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Jackson, WY, US
I sort of like my old early 80’s work horse (made in USA) with the riser block and all the modifications I’ve made to make it perform as needed. I certainly would not replace it with a new Delta 14”.
I have a Holtey blade in my 9 1/2 block plane and I am pretty sure it is PM (sintered). It is a very nice blade but I’m not sure if it is noticeably better w/respect to the edge than my Lie-Nielsen planes. It is just over 1/8” thick and had to be shoe-horned into the plane. I suspect I will upgrade the plane at some point and keep the blade (it retailed for $85 ish dollars 5-7 years ago). I can tell the difference between my old Stanley 750 chisels and my Lei-Nielsen chisels. I work everything from spruce and cedar to silica laden Anegre and Bloodwood so I am always honing.
Anyway, I cannot afford to swap out all my chisels and plane irons so this is a bit moot for me.
Being the resident cynic of the group I put forth the position that Dass Williams does’t give a rat’s pitute about woodworking or woodworking safety. He’s a politician, he only cares about himself and his political career. As a card carrying member of the nanny state he feels obligated, no compelled to legislate the behavior of others. He has hung his hat on this particular issue because he feels it is a slam dunk (who would vote against someone keeping their hand intact or outlawing bowling with babies??), and he’s getting paid for it by SawStop, a two-fer! He’ll be seen as a caring person, have successful legislation on his resume and money in the coffers, what a deal.
I don’t care if it is SawStop, ObamaCare(Tax), seat belts, coal, natural gas nuclear (sorry “Nukuler" for the politicians) or public education(sic). Please stop trying to protect me and run my life by spending my money on things I don’t want. This socialistic redistribution of wealth, nanny state “socialized justice” will be the death of this country if it continues. Those who pay taxes are now outnumbered by those who spend taxes, do the math (sorry, it’s just simple arithmetic). This Table Saw safety legislation is just another incremental tax. Maybe it should read “if you participate in woodworking you must buy a table saw that is so equipped. If you do not you will be fined $xx.xx (sorry, taxed $xx.xx)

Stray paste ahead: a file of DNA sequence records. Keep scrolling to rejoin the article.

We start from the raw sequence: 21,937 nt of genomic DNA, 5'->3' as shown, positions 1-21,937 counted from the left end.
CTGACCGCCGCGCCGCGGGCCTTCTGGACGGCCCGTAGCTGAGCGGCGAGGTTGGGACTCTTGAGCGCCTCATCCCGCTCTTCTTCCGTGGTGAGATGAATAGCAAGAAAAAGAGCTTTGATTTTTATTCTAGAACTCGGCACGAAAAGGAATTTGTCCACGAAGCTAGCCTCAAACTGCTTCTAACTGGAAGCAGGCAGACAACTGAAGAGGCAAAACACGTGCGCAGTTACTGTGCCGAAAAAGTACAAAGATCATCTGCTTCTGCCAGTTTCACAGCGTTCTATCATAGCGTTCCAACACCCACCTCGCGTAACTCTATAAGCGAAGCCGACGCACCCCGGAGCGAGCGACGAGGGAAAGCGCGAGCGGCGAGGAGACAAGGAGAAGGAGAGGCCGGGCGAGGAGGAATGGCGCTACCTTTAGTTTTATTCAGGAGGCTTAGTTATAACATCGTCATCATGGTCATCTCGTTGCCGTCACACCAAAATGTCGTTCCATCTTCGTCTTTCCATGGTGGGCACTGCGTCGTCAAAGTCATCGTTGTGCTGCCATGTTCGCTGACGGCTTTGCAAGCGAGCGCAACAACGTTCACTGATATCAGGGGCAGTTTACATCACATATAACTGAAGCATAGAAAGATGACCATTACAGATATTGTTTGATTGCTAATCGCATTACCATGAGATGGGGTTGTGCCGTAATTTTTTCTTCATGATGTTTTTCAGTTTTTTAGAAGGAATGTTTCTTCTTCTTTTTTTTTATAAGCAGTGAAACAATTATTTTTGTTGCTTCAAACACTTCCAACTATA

The only reason this legislation is on the table is because Saw Stop bitched and nanny state politicians see it as an easy win.
Those of you who accept and vote for this level of socialism, income redistribution, government intervention in every aspect of our lives
Asa, I too enjoy your posts. My shop is a nice mix of power and hand tools. The latter have moved to the forefront as my projects have changed. I built a number of kitchens and power tools did the majority of the work. I now build guitars and one-off pieces of fine furniture. I still rely on my big power tools to mill and size lumber, re-saw guitar plates and establish accurate squares and surfaces. Hand tools now do the majority of the work, bringing sound boards to final thickness, shaping guitar necks or table legs, cutting scarf joints or dovetails. It’s all good.
EE, I assume from your comments that the “EE” indicates electrical engineering ;-).
Having used this method I found it expedient but I didn't like the feeling of pushing maple into the side of a thin kerf blade, even just the front edge. I suspect you're asking the wrong people about whether or not to run this in your magazine. The attorneys will have the last say.
Anyway, I do a lot of things, with my eyes wide open, that I know I shouldn't do. I've paid the price many times. Not only would I not recommend some of my "techniques", I doubt I would even tell another woodworker for fear they may chose to try them. I am all for moving the trade forward, but teach the basics, safety and let the individuals develop their own methods/modifications.